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Posted on: May 9, 2022

Billings Mayor and Council Members tour county jail, witnessing capacity and employment struggles

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BILLINGS – It’s an issue that’s widely discussed in Billings and throughout Yellowstone County, the jail is over capacity and needs more space.

Yellowstone County Commissioner Denis Pitman invited the Billings Mayor and City Council for a tour, allowing them to hear about and see some of the ongoing issues at the Yellowstone County Detention Facility.

“We have a very serious crime problem in Billings and in Yellowstone County, and the jail is a critical part of the solution. We have a lot of serious over crowding and it is important to understand some of the things that contribute to the problem,” said Billings Mayor Bill Cole, who was in attendance, along with Council Members Kendra Shaw and Pam Purinton.

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After the tour, Cole said he believes a delay in the justice system is perhaps the biggest element behind the overcrowding.

Currently, the inmates with the longest stay at the jail have been there just over three years.

Ronald and Laura Mink were booked on deliberate homicide charges on Mar. 21, 2019.

“This is not a prison. This is a detention facility. It’s supposed to be short term. But it has turned into a place that holds long term inmates,” said Mayor Cole.

Council Member Shaw was interested in going on the tour to find out how can the city assist.

“We passed two safety levies in Billings that are making a difference locally, but it’s not going to touch the jail. It’s not going to touch the public defender’s office. Yet, our local police department still deals with the consequences,” said Council Member Shaw.

The jail would ideally hold 434 inmates. But at the time of the tour, it had 550.

Having roughly 120 inmates more than they’re meant to have, is taking a toll on employees.

Before the tour began, Undersheriff Sam Bofto and Facility Commander Lt. Jason Valdez spoke to the group about their struggle to recruit and retain detention officers.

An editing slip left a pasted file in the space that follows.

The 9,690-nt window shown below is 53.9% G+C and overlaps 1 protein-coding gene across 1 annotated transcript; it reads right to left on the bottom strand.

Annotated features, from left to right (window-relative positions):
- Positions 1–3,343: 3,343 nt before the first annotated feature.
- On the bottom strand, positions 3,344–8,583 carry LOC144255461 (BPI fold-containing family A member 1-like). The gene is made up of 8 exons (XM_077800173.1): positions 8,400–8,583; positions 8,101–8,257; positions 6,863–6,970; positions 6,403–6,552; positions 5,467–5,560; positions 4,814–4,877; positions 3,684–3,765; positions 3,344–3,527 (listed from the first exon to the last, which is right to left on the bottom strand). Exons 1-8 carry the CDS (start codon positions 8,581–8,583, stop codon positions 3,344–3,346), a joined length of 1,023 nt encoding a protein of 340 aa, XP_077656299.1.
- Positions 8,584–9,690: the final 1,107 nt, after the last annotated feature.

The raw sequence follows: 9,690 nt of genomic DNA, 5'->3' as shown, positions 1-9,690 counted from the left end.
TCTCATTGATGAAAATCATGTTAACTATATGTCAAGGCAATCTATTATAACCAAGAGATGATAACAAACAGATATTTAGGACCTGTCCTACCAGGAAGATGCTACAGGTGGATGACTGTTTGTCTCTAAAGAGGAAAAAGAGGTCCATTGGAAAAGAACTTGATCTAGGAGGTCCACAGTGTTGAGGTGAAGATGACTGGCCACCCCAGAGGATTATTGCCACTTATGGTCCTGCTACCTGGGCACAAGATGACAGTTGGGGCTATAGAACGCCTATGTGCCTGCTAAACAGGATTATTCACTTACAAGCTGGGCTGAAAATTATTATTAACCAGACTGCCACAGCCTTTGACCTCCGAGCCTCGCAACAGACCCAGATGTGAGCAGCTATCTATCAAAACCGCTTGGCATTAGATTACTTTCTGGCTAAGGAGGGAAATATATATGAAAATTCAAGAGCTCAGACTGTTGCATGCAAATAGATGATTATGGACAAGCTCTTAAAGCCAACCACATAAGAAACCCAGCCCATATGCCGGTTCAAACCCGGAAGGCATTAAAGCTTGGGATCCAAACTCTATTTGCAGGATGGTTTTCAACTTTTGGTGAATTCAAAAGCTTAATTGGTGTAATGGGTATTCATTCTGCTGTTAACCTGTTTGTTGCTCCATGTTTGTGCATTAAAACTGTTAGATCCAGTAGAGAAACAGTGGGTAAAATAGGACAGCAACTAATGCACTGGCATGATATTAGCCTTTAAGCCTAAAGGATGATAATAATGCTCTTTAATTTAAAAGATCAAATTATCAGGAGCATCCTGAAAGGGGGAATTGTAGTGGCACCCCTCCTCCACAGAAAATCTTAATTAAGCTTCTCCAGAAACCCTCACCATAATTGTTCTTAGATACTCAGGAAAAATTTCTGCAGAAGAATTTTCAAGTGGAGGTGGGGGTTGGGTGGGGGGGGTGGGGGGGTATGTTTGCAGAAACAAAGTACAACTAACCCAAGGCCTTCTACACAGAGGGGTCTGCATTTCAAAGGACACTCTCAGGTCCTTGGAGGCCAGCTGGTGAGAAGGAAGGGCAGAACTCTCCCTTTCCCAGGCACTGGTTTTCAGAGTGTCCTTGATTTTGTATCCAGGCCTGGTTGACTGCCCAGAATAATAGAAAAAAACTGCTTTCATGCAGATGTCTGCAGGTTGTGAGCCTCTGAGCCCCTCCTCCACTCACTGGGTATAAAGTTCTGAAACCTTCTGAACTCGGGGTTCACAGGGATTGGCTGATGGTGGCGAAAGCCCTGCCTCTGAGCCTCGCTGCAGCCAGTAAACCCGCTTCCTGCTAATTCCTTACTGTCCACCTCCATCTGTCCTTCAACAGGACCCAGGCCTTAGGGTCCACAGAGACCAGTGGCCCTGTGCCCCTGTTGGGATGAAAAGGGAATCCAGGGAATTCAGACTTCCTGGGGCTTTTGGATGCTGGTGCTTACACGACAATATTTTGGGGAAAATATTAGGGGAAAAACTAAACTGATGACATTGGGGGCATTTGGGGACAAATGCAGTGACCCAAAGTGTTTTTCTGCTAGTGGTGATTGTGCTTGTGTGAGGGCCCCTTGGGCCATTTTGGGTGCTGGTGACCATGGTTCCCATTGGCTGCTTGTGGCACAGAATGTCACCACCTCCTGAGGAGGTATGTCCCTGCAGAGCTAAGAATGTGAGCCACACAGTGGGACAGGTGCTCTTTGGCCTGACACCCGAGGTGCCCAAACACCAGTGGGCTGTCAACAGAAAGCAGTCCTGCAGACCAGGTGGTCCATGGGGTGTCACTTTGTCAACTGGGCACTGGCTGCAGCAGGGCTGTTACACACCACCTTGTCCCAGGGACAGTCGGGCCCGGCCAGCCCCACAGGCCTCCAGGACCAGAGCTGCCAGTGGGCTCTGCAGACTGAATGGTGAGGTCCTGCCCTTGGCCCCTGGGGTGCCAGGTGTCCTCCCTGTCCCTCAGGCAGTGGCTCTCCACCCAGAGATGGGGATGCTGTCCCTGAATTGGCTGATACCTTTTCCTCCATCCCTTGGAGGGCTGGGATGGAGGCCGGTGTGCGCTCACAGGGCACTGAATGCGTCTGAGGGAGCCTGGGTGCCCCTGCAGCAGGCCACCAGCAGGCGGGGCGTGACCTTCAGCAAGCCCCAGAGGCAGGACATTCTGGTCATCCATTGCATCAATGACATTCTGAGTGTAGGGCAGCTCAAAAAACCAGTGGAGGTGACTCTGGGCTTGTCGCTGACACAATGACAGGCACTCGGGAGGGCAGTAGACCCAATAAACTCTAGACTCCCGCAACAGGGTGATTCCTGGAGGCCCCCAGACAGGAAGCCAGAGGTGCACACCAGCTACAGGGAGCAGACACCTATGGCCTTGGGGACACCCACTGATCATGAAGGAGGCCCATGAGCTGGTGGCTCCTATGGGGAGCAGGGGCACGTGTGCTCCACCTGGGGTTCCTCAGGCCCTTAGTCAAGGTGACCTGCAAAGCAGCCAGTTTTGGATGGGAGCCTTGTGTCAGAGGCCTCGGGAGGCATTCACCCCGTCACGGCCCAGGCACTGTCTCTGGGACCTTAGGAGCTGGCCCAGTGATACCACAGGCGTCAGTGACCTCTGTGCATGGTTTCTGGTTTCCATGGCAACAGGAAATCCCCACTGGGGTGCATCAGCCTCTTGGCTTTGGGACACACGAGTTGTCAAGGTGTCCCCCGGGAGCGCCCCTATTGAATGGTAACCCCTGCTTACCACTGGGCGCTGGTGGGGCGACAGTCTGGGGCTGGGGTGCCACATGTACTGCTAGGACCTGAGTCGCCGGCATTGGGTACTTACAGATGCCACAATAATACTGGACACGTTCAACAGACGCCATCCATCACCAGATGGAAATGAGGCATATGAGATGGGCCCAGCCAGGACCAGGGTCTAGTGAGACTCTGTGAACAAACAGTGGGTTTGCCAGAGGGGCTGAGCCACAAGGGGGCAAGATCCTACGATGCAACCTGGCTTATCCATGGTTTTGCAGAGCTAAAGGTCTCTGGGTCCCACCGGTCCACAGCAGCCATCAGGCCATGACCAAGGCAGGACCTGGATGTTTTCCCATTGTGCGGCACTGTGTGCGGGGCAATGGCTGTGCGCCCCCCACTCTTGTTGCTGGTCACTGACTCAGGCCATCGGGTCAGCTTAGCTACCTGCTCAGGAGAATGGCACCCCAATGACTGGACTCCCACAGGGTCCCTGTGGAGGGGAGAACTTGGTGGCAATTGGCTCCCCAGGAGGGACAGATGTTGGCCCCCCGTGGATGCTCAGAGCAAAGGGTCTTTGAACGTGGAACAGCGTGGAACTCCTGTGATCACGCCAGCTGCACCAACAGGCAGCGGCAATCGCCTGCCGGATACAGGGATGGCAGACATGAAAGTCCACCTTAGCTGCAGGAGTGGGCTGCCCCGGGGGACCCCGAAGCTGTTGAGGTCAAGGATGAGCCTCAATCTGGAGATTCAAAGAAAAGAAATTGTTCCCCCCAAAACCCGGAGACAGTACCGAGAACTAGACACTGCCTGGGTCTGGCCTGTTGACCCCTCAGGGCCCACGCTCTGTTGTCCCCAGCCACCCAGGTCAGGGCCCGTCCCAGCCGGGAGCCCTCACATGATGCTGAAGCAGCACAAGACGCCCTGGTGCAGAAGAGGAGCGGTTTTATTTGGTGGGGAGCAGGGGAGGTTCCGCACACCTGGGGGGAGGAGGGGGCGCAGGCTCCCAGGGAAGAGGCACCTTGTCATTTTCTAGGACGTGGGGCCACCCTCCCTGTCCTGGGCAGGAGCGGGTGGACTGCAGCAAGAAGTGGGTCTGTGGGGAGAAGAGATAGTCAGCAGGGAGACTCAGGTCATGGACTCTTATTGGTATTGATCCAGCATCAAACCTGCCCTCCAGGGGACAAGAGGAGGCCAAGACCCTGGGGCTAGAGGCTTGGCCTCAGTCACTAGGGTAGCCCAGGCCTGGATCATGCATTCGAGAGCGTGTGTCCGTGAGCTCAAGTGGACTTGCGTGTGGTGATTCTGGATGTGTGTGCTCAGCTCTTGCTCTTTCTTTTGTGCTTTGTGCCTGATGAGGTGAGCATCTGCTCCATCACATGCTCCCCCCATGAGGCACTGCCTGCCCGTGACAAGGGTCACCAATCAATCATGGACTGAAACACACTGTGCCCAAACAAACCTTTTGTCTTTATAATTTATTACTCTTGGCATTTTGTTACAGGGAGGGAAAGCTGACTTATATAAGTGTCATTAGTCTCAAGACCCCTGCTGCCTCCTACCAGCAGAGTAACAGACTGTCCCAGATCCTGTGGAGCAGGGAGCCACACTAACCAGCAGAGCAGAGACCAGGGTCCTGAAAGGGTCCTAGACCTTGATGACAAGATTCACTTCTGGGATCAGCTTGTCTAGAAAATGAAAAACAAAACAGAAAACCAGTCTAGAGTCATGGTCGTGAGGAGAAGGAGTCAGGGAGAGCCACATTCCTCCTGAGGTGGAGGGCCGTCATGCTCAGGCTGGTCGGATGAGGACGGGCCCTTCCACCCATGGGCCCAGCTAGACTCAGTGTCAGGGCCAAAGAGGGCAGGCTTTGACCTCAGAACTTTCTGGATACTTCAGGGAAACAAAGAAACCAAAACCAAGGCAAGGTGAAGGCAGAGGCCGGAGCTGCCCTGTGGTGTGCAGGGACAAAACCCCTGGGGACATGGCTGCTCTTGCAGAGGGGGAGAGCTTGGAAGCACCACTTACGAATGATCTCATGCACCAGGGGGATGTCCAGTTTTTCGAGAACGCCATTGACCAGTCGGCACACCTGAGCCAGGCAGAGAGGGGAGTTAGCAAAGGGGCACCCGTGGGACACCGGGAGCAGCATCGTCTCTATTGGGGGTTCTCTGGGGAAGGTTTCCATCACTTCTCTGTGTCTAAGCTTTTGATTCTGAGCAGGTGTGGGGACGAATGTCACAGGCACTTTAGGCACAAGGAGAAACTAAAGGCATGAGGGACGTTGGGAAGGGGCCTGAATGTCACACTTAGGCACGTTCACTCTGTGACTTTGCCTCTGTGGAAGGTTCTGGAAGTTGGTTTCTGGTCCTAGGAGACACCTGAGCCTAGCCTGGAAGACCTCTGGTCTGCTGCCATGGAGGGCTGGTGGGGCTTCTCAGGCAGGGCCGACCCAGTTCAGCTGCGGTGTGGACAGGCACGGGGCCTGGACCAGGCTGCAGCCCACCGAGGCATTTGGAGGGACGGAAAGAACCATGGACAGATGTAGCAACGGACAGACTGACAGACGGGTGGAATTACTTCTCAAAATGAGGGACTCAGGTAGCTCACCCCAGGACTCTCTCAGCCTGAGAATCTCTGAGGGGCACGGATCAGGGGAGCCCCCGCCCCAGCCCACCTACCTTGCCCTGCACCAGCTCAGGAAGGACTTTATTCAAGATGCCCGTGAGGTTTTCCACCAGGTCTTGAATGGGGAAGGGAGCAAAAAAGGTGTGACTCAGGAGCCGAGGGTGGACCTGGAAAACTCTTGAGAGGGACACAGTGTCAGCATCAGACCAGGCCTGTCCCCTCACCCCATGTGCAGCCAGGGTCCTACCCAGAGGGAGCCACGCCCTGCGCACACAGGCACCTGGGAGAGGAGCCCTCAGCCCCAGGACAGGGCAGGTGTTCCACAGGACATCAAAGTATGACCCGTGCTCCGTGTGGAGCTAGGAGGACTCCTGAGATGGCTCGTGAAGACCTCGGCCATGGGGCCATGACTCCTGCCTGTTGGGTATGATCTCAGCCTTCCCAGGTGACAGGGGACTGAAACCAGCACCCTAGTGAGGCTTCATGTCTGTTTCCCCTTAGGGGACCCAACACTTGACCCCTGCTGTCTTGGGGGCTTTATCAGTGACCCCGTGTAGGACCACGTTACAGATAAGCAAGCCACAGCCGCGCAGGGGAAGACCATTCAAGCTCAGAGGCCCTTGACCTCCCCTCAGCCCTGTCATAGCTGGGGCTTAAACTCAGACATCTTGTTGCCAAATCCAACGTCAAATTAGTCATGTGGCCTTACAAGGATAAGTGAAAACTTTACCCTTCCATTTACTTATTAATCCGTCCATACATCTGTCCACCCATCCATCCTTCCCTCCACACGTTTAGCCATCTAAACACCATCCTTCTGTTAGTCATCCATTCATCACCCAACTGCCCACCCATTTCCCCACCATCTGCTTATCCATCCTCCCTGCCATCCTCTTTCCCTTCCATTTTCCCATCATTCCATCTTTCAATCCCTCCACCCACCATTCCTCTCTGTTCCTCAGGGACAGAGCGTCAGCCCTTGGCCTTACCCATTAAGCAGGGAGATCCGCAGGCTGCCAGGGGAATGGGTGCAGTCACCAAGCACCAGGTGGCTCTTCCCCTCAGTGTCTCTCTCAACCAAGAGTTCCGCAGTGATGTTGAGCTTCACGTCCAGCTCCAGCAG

“I thought it was really interesting to talk to them about what skills people could achieve from working at the jail for two years and they could apply it somewhere else,” said Council Member Shaw.

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Undersheriff Bofto and Lt. Valdez said the jail is the perfect place to begin a career in law enforcement.

Shaw was interested in figuring out how to educate the community on other career opportunities that can come with serving as a detention officer.

“Yes, it’s difficult work, it’s important work, but you don’t have to necessarily go into law enforcement.  You might have a variety of interests. This could be something you do for a few years and it’ll give you a better perspective of our community,” said Council Member Shaw. 

Following the tour, Council Member Purinton felt the Billings community and all of Yellowstone County needs to make a financial investment in the jail and press the Montana Judicial Branch to make changes.

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“We have to put teeth into all of our criminal justice system and work toward some sort of program where these people aren’t going through the revolving door,” said Council Member Purinton.

This was her second tour of the jail, with the first one being at the start of her term. Now that she’s more than two years into her first term, she wanted to look at the jail with a new perspective.

“I know the legislators are working on it, the county attorneys are working on it, so there are good people that are working on it,” Council Member Purinton said about the status of the judicial system.

Looking past the issues, Purinton praised detention center staff.

“I think they do a good job here. They do the best they can do with the resources they have,” she said.

Considering the women’s wing added in 2018 and other screening technology at the jail, Yellowstone County is considered the most technologically advanced jail in the state.

“When I hear the question ‘Who has the best jail? Which county?’ And they say here, then I say, good, I would believe it,” said Council Member Purinton.

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